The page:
High level talks under way on community pharmacy workforce shortage
The chief executives of the national community pharmacy bodies in England met with senior NHS England and NHS Improvement officials in October, to discuss the current limited availability of pharmacists for community pharmacy roles.
Over recent months, many pharmacy contractors have reported increased staff shortages, leading to difficulties maintaining services and temporary closures in some instances. The chronic shortage of staff includes van drivers, pharmacy technicians and others, not only pharmacists.
NHS England’s director for primary care, Ed Waller, and chief pharmaceutical officer Keith Ridge held talks with leaders from across the pharmacy sector on 28 October. Representatives from the Company Chemists’ Association, the National Pharmacy Association, the Association of Independent Multiple pharmacies and the Pharmaceutical Services Negotiating Committee were among those participating.
The topics ranged from the new roles for pharmacists in primary care, an increasing trend towards locum work, decreased participation in permanent roles and temporary staff absence during the pandemic.
AIM, CCA, NPA and PSNC jointly issued this statement today:
“We are currently facing a critical shortage of pharmacists and pharmacy technicians in the community sector. This situation risks jeopardising patients’ access to care and cannot be allowed to continue. Community pharmacy’s response to Covid-19 has shown that the sector is prepared to go above and beyond to support patients and the NHS, but this is unsustainable without the people to deliver consistently. It is therefore vital that these cross-sector conversations with NHS England and NHS Improvement result in solutions to address the matter – both the immediate pinch on capacity and the longer term challenges. There are no easy fixes and this will require a collaborative effort across the sector, NHS and Government.”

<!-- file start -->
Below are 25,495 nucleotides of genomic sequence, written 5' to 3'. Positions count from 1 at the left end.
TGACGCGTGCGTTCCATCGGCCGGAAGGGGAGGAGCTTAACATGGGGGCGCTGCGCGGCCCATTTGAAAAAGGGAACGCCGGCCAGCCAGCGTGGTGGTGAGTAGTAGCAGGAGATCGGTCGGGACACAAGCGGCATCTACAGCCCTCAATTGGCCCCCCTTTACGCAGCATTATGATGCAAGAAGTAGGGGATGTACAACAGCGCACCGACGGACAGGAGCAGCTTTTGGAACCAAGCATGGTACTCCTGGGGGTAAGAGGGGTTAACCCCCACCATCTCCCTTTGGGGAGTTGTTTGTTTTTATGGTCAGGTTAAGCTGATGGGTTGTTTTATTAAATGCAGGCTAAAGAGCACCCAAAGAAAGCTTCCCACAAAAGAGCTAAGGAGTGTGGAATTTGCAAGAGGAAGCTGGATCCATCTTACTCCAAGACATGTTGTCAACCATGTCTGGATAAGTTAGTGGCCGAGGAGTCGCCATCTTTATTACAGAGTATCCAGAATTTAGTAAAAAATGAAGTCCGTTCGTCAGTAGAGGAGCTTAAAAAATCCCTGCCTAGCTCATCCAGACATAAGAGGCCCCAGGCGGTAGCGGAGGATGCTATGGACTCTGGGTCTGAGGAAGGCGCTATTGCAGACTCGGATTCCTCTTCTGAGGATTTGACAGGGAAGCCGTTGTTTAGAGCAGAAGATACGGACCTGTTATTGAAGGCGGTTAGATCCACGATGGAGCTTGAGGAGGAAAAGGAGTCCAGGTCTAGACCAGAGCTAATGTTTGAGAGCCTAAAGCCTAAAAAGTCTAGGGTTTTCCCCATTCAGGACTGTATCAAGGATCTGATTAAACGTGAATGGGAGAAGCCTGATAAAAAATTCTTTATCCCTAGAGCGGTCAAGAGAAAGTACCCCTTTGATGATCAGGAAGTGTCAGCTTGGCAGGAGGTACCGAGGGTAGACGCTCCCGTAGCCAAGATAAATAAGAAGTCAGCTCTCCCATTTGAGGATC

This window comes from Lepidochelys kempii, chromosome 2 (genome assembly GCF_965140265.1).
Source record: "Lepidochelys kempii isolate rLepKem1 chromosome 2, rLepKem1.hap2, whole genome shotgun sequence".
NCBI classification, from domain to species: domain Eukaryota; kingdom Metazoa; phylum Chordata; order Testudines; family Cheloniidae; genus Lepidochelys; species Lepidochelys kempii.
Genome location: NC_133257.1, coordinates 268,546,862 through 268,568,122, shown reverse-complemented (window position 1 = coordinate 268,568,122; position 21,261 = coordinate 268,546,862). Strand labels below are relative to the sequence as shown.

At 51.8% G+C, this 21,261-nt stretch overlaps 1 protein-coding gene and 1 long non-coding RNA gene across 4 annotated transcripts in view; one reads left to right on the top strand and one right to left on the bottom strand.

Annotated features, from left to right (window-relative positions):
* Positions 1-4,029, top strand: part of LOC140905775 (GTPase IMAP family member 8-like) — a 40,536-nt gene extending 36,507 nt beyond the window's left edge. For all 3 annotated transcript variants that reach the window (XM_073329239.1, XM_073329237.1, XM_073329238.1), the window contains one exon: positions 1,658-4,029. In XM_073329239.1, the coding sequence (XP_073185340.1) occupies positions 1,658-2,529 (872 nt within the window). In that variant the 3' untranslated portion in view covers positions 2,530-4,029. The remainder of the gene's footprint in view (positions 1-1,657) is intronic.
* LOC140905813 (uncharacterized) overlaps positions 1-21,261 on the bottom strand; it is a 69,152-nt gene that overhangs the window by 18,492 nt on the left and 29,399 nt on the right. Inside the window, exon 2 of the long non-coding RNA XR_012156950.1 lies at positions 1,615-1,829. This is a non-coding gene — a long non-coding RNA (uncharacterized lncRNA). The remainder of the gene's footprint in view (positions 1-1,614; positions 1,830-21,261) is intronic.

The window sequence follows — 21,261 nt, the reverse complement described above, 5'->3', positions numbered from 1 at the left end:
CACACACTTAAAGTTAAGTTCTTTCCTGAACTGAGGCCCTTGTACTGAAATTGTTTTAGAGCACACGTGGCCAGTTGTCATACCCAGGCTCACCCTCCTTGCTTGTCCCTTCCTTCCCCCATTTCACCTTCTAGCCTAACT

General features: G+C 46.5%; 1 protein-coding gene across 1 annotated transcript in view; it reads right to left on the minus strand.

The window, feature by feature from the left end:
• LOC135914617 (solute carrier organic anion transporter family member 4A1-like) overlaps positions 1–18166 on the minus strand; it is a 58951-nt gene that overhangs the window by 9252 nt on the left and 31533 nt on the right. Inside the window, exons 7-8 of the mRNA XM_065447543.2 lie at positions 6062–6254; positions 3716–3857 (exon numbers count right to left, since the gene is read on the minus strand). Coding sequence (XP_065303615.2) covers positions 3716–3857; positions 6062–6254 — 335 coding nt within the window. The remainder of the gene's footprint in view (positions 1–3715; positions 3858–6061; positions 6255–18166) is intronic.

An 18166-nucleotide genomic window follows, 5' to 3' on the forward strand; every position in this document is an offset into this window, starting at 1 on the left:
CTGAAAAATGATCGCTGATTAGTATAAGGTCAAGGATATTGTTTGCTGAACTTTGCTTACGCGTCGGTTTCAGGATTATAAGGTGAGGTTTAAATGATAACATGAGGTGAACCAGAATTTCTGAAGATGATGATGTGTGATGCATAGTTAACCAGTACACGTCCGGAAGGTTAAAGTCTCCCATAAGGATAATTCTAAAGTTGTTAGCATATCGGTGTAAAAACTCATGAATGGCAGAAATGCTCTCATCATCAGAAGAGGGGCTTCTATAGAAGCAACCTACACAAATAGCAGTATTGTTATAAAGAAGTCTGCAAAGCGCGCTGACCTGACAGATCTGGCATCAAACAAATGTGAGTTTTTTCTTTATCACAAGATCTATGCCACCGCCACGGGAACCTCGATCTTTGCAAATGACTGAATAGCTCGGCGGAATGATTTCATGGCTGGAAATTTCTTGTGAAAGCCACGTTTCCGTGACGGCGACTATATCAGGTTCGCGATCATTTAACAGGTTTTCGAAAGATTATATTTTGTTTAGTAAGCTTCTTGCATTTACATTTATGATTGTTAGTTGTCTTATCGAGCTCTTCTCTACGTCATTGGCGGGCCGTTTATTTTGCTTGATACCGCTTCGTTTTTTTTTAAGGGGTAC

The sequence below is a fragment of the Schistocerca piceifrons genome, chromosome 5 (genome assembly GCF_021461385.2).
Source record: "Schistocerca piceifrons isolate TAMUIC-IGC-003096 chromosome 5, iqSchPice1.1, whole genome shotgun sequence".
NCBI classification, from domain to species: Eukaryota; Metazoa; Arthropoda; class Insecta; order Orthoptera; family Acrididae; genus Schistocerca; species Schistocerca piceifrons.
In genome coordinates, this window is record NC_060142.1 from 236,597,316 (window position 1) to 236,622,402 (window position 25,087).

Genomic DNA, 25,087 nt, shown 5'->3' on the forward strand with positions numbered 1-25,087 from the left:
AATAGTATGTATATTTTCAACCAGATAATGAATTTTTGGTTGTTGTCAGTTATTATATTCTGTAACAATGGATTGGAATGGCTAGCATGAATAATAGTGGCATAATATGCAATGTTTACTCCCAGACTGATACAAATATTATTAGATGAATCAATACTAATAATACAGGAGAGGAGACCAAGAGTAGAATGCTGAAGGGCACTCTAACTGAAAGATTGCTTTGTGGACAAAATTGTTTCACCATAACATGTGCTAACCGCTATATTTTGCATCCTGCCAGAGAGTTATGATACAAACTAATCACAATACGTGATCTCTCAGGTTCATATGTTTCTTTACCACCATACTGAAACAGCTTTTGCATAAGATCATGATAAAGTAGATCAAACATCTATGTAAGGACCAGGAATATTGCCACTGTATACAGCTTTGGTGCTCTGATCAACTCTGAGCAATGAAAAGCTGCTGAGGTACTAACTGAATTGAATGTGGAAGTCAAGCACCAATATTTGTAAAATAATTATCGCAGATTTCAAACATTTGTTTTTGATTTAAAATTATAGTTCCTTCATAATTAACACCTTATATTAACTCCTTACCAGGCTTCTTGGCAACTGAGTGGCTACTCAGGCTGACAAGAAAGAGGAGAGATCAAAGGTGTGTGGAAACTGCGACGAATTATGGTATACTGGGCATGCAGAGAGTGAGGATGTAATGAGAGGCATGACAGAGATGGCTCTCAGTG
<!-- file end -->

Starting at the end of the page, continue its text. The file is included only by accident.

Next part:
Alastair Buxton, Director of NHS Services at PSNC, said:
“At our recent LPC Conference, an overwhelming majority of LPCs identified workforce as the biggest current issue facing the sector, and this matches what we are hearing from contractors. PSNC is continuing to raise, including with the pharmacy Minister, concerns about the extreme pressure this is putting on contractors as they battle to stay open, and also about the significant rises in wages which contractors cannot continue to absorb. We expect this to be a critical topic in our upcoming negotiations on Year 4 of the five-year CPCF deal, but as the cross-sector group on workforce has already identified – there are not going to be any easy, short-term fixes, and this will require long-term effort from across the sector, NHS and Government.”
All parties agreed to continue to work together to look for short, medium and long term solutions. The aim is to develop a collaborative plan to ensure sufficient pharmacists and other staff are available in the community, to ensure uninterrupted patient care and the development of services.